Madame Alexander dolls
Madame Alexander dolls are made by the Alexander Doll Company.
Madame Alexander has been in the doll making business for over 80 years. The brand is synonymous with beauty, quality and superior craftsmanship.
Madame Beatrice Alexander Behrman, the company’s founder, grew up in an environment where dolls were a constant presence. Her father had a doll hospital (which was the first ever of its kind in the US) and Behrman’s room was just directly above it. She began designing her own dolls during the First World War to help her father’s business. Today, these dolls which were made of cloth are considered highly collectible and are extremely valuable.
Her early dolls were inspired by popular children’s characters such as the Three Little Pigs, Little Women, and Alice in Wonderland. Behrman is credited for being the first person to ever make a doll that referenced a licensed character (Scarlett O’Hara, the lead in the famous movie Gone With the Wind), and is also the pioneer in creating dolls based on living people such as Princess Elizabeth.
During the Second World War, she created dolls based on military characters to help boost morale. During the 1940s, she began utilizing hard plastic in creating dolls after realizing how durable and strong it was.
It was in the year 1953 when Behrman introduced probably the most recognized Madame Alexander dolls today, the Alexander-kins. These dolls stood eight inches and were made of plastic.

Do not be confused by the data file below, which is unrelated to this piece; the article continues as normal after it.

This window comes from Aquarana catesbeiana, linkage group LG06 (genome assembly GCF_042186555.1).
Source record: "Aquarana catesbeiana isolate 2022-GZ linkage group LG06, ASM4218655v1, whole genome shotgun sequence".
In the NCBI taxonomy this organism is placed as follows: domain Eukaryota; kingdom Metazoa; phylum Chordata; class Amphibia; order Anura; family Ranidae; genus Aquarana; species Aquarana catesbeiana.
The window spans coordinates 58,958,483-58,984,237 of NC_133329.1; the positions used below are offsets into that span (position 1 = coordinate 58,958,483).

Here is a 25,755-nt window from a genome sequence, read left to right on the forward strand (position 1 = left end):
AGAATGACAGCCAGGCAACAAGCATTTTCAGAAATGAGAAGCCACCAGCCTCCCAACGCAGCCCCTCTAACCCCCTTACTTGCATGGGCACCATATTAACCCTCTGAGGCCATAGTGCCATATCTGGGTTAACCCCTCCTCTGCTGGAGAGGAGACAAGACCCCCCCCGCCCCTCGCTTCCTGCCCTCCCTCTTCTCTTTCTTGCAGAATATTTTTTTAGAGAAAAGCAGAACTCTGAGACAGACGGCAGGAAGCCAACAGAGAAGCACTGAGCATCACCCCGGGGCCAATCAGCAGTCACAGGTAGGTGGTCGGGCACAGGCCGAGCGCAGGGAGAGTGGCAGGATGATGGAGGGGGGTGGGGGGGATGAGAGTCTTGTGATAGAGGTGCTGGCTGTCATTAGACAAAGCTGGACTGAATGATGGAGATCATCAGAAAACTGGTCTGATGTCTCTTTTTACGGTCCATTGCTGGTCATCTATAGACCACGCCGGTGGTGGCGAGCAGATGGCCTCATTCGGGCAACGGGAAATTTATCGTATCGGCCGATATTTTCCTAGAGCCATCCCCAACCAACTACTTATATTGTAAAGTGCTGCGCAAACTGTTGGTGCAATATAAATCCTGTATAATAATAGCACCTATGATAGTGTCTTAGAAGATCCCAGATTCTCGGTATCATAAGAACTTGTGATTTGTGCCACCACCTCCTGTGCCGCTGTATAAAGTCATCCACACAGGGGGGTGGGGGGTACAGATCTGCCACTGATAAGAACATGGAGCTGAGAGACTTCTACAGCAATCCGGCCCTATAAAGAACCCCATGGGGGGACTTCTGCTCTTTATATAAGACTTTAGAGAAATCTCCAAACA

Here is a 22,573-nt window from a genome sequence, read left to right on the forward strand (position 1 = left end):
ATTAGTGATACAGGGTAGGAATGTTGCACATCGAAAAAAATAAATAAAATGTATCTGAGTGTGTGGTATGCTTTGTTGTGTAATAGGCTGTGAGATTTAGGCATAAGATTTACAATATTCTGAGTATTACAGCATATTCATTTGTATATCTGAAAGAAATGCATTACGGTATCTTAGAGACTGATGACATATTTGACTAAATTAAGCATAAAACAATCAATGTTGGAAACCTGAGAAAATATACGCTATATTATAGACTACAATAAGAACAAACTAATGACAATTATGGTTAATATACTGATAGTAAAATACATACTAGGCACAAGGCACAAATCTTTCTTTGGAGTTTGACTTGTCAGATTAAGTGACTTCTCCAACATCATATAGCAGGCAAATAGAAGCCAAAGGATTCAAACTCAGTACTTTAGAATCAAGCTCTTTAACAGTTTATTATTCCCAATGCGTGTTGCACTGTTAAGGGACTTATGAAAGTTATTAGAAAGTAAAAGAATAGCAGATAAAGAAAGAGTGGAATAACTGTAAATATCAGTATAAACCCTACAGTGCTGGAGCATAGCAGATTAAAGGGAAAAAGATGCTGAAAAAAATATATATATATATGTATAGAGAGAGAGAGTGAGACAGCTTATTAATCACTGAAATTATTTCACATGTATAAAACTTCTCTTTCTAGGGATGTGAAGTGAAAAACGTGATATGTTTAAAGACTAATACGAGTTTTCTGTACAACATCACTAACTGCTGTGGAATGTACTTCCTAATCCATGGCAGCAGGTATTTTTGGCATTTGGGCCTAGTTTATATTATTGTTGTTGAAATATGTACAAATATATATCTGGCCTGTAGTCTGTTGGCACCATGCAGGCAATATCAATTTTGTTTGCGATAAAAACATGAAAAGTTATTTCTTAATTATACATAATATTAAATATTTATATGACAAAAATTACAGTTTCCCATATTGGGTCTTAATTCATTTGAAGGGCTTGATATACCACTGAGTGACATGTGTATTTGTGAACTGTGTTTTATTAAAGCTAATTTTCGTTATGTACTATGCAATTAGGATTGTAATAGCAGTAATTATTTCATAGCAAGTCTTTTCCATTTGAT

Madame Alexander also created fashion dolls, baby dolls, First Lady dolls, and international dolls. Behrman’s selling of her company in 1988 did not stop the production of Madame Alexander dolls which up to today are still being manufactured and sold.
Vintage Madame Alexander collectible dolls
Early Madame Alexander dolls
Behrman used cloth when she started making dolls. The very first doll that she made was a Red Cross doll. After establishing her company (The Alexander Doll Company) in the year 1923, she began producing cloth dolls that represented fictional children’s characters and famous people, among others.
In the 1930s, Behrman began producing composition dolls that were made from a mixture of various materials such as glue, paper, Plaster of Paris, and sawdust. Popular composition dolls include Scarlett O’Hara, Juanita Quigley, Sonja Henie, Margaret O'Brien, Princess Elizabeth, Wendy Ann, Little Betty, Betty, and Tiny Betty
Post World War II dolls
During the Second World War, production at the Alexander Doll Company slowed down due to the scarcity of materials. Following the end the war operations quickly resumed and the company was one of the firms that pioneered the use of plastic to make dolls.
Early plastic Madame Alexander dolls were made out of hard plastic that were painted with various skin tone colors. Later on, the company switched to rose-colored plastic, which were far more durable and also prevented crazing. Hard plastic Madame Alexander dolls include Lissy, Margaret, Maggie, and Cissy.
The 1950s proved to be one of the high points of the company and during this period, Alexander Doll was able to produce a lot of dolls that today are considered to be highly collectible. Popular 1950s Madame Alexander dolls include Cissette, Elise, and Wendy.
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